Timothy L. Miles | Personal Injury Attorney |
“One Bite Rule” Abolished
Older Tennessee law provided a dog owner was not responsible for a dog bite or dog attack as long as the dog had never bitten or attacked anyone previously. In other words, the dog got one free bite. However, in 2006, 60-year-old Dianna Acklen was killed by 3 dogs in a rural residential neighborhood while she was taking her regular walk. In response, the Tennessee Legislature passed the Dianna Acklen Act of 2007 which abolished the “first-bite” rule. Under the new law, a dog owner is subject to strict liability for certain dog bite injuries regardless of whether the dog has ever been vicious before.
Dog Owners’ Duty to Keep Dog Under Control
In accordance with the new law, dog owner to (a) keep the dog under reasonable control and (b) keep the dog from running at large. A dog owner who breaches either one of those provisions is “subject to civil liability for any damages suffered by a person who is injured by the dog while in a public place or lawfully in or on the private property of another”. However, the law has a number of exceptions including:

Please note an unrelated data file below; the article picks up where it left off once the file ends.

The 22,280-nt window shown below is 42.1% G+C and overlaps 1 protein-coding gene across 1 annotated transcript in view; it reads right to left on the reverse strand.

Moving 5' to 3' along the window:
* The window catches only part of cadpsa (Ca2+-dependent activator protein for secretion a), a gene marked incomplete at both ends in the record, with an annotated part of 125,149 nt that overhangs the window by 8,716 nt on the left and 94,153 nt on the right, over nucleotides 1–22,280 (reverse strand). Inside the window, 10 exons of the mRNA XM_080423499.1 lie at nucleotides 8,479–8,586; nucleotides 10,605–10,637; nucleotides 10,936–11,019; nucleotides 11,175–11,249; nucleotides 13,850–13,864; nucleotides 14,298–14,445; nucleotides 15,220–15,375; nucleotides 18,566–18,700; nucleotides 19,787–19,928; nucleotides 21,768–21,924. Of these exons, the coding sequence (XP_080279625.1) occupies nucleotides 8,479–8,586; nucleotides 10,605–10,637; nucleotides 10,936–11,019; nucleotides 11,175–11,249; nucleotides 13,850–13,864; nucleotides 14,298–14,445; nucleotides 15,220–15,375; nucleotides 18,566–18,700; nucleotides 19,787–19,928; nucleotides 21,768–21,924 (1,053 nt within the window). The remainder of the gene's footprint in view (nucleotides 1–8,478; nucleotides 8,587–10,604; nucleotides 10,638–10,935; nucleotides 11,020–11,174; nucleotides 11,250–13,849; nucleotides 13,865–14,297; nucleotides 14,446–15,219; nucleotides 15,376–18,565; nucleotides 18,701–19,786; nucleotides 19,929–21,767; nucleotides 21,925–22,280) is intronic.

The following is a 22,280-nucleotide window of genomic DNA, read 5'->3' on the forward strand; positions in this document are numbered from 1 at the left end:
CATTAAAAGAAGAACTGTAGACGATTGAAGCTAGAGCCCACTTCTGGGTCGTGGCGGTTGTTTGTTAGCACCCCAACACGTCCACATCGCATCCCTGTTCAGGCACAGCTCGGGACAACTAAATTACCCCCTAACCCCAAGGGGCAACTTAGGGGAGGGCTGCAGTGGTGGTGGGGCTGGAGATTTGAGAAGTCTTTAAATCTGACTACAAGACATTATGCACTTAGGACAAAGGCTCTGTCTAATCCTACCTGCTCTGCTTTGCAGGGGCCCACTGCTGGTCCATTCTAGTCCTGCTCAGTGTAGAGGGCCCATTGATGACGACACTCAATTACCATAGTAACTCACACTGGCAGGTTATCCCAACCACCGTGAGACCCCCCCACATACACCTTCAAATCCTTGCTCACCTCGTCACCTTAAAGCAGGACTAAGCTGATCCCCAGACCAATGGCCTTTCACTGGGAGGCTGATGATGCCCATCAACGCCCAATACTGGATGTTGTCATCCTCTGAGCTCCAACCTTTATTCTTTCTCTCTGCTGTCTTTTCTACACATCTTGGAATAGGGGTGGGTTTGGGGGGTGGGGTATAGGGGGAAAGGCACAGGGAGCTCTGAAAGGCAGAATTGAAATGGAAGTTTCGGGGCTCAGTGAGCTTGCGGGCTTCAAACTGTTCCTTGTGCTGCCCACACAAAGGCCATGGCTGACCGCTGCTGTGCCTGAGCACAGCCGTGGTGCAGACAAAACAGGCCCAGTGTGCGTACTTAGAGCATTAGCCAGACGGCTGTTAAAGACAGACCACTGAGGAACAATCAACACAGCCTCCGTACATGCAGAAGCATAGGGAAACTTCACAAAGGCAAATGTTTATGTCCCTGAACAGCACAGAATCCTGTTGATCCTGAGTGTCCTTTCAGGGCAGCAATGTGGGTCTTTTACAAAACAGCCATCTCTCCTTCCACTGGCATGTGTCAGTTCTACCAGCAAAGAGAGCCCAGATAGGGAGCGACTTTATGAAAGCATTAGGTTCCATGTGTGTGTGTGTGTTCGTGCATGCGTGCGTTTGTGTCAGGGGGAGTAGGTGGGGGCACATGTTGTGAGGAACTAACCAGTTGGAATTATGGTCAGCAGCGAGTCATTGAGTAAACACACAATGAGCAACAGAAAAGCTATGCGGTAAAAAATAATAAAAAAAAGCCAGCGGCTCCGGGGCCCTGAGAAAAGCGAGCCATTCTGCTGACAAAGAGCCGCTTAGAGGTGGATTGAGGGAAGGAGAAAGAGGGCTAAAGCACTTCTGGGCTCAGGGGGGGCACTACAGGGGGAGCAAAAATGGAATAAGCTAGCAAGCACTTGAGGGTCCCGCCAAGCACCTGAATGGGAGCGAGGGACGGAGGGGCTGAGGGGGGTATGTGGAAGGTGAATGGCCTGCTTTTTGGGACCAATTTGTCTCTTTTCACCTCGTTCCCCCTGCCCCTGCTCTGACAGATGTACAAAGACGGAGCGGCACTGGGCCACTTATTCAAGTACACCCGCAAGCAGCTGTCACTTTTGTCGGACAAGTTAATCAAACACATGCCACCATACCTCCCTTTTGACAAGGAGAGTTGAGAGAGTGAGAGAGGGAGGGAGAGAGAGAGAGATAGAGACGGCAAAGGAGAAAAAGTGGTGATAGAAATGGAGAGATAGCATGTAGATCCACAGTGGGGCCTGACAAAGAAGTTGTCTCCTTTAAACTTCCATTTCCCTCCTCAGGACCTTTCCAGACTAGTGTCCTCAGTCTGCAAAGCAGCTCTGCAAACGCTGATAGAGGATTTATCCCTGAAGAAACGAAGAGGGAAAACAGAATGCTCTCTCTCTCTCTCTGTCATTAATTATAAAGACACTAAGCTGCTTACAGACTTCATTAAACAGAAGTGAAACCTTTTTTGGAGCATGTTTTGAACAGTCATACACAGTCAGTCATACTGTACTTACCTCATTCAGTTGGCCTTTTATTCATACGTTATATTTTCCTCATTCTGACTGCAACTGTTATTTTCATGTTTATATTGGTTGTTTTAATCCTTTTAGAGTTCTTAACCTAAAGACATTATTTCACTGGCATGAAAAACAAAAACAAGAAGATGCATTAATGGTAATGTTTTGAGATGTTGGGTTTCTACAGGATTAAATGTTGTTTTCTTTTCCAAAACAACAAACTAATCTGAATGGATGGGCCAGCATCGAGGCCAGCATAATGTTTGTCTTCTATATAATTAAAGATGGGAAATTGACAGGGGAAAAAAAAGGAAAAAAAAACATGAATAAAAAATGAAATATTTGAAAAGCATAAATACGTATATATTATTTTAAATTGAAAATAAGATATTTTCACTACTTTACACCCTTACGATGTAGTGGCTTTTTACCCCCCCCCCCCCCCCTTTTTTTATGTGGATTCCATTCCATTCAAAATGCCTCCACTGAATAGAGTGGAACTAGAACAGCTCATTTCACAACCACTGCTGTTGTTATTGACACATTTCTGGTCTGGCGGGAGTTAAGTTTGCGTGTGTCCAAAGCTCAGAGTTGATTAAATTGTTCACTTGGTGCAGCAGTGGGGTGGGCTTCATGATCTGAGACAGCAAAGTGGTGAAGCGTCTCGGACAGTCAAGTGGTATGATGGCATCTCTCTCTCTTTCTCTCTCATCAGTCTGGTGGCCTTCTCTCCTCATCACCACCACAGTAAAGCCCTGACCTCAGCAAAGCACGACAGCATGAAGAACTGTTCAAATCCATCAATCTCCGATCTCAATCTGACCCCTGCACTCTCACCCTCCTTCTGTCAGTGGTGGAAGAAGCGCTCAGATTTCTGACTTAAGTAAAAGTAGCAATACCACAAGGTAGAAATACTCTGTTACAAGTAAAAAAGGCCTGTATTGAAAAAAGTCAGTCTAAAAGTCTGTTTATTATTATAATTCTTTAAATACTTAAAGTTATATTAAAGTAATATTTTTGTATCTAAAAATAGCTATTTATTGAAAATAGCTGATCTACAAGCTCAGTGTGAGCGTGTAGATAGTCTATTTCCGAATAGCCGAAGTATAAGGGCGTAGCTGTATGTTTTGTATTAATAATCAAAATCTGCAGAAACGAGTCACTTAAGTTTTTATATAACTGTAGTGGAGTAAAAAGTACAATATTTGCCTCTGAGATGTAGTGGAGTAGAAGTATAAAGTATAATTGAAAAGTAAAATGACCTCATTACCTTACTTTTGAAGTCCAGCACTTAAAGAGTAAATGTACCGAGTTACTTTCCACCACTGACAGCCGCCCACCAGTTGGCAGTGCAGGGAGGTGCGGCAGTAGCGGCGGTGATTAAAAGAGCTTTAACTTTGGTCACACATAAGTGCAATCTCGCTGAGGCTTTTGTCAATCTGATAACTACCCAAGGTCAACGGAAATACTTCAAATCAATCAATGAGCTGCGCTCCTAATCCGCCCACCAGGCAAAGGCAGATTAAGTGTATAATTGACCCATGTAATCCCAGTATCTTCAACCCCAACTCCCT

- The dog bite law does not apply to a military or police dog in the performance of its official duties;
- The dog bite law does not apply if the injured person was trespassing upon the private, nonresidential property of the dog’s owner;
- The dog bite law does not apply if the injury occurred while the dog was protecting the dog’s owner or other innocent party from attack by the injured person or a dog owned by the injured person;
- The dog bite law does not apply if the injury occurred while the dog was securely confined in a crate, kennel or other enclosure;
- The dog bite law does not apply if the injury occurred as a result of the injured person enticing, disturbing, alarming, harassing, or otherwise provoking the dog,
The “Residential Exception”
There was one notable exception that exempted those subjected to strict liability known as the “residential exception” Under the new law, if the dog injures a person while the person is on the residential, farm or other non-commercial property of the dog owner, or while the dog is on such property by the permission of the landowner, then liability does not attach unless the victim can prove the dog owner knew or should have known of the dog’s dangerous propensities. In short, the residential exception is the same thing as the first free bite rule.
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